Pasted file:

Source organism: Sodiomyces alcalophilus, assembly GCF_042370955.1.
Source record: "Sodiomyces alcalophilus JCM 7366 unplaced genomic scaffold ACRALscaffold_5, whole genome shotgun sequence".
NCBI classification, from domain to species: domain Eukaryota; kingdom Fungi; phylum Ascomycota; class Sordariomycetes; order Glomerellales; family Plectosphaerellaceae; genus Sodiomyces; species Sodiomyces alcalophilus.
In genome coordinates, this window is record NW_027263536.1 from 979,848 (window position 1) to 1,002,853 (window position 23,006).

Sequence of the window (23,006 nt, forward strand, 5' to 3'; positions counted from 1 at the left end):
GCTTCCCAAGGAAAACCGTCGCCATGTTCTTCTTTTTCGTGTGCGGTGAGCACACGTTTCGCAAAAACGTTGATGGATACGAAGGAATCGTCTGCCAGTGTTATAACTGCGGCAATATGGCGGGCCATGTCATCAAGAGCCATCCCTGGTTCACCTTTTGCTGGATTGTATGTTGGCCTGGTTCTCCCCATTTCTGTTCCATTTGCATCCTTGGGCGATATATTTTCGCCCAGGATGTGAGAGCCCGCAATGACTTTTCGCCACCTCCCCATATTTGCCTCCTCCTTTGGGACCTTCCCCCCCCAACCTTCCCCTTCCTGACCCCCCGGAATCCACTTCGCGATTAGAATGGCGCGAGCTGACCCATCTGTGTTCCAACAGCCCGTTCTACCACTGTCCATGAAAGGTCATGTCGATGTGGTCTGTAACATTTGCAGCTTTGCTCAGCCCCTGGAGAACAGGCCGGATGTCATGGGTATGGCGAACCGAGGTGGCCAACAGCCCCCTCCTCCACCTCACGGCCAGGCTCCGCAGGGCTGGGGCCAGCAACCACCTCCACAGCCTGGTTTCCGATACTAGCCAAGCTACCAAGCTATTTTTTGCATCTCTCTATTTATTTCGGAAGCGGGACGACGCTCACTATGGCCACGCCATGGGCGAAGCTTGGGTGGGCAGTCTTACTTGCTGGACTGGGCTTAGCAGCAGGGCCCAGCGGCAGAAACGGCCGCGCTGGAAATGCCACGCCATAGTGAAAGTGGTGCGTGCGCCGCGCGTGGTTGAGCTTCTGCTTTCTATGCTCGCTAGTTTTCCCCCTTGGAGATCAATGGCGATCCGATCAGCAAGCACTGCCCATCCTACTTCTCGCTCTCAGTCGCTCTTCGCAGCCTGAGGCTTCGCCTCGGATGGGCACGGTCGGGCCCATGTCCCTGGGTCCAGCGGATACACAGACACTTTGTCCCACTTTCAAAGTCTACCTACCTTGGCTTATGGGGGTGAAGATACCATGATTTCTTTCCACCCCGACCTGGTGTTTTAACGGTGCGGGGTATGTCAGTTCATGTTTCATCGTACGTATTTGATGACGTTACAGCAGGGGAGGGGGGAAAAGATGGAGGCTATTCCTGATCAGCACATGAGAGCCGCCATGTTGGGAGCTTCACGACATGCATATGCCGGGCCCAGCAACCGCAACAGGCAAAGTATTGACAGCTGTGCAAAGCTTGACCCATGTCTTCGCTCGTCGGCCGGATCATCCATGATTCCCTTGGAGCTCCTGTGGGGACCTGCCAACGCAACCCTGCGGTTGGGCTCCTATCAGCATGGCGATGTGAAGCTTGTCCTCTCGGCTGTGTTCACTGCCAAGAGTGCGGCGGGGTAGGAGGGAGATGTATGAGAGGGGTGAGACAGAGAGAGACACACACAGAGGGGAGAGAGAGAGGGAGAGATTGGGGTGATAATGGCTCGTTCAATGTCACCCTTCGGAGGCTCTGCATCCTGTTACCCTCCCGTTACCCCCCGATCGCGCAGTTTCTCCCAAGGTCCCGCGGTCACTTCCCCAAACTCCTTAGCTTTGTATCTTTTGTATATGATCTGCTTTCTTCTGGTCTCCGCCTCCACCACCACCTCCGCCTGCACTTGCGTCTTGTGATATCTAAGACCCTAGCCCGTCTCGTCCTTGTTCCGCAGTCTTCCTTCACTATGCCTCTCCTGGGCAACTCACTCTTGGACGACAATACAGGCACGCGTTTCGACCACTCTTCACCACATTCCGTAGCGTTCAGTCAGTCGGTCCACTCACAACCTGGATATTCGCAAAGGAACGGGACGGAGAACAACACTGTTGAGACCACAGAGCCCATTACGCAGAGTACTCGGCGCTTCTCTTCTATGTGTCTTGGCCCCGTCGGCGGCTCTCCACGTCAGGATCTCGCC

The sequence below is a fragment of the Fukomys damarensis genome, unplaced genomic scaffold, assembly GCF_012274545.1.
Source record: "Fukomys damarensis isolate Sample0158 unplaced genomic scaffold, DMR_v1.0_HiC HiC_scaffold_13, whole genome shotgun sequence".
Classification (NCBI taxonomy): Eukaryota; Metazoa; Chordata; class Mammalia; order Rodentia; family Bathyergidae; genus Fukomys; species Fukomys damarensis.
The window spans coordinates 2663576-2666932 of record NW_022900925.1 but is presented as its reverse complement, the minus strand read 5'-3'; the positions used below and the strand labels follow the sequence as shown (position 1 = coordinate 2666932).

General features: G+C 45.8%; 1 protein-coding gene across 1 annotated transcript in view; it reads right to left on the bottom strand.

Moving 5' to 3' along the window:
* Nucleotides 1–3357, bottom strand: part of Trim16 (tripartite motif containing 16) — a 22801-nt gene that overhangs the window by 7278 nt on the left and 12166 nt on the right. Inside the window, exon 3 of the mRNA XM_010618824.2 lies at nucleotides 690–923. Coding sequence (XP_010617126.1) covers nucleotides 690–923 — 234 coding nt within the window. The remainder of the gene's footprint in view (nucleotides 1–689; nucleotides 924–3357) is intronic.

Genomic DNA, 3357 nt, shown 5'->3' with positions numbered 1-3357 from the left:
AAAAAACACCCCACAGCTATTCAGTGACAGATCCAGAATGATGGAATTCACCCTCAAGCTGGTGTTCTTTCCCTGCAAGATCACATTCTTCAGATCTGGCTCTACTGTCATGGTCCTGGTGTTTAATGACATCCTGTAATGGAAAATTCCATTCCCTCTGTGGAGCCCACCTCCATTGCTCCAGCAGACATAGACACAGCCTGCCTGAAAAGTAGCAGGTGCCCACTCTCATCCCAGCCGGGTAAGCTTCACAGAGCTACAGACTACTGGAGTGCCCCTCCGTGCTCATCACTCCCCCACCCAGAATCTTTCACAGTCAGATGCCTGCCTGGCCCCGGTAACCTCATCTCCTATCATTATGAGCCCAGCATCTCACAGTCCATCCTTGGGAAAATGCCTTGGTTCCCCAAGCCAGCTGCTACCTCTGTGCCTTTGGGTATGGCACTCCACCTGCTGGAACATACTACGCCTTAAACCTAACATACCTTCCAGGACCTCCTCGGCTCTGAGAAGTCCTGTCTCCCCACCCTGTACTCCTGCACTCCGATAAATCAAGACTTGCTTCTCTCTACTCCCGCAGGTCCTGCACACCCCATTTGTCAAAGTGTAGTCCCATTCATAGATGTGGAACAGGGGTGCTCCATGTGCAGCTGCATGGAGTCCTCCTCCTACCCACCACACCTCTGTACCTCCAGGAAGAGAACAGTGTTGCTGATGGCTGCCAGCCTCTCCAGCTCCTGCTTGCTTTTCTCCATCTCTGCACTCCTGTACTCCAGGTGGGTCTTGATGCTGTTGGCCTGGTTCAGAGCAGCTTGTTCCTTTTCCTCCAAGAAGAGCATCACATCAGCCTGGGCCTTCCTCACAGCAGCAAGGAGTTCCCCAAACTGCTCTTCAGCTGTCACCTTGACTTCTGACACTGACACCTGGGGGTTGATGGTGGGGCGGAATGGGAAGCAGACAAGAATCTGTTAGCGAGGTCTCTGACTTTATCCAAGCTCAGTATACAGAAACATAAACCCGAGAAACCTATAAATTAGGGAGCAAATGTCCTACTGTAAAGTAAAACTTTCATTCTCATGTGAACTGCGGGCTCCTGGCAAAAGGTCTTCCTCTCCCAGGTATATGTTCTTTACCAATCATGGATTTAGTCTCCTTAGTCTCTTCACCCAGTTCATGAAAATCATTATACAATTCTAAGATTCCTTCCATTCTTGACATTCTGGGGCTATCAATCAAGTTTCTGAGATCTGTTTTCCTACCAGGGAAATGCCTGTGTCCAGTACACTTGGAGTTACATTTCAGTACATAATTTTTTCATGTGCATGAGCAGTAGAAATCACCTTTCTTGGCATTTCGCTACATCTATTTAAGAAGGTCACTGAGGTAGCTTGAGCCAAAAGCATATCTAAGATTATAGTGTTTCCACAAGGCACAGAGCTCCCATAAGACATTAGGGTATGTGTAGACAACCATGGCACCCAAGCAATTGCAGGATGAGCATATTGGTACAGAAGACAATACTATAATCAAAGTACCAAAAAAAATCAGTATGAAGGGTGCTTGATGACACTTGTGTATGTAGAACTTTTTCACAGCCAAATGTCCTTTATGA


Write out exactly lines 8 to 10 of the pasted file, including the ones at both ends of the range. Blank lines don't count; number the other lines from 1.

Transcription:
Source record: "Fukomys damarensis isolate Sample0158 unplaced genomic scaffold, DMR_v1.0_HiC HiC_scaffold_13, whole genome shotgun sequence".
Classification (NCBI taxonomy): Eukaryota; Metazoa; Chordata; class Mammalia; order Rodentia; family Bathyergidae; genus Fukomys; species Fukomys damarensis.
The window spans coordinates 2663576-2666932 of record NW_022900925.1 but is presented as its reverse complement, the minus strand read 5'-3'; the positions used below and the strand labels follow the sequence as shown (position 1 = coordinate 2666932).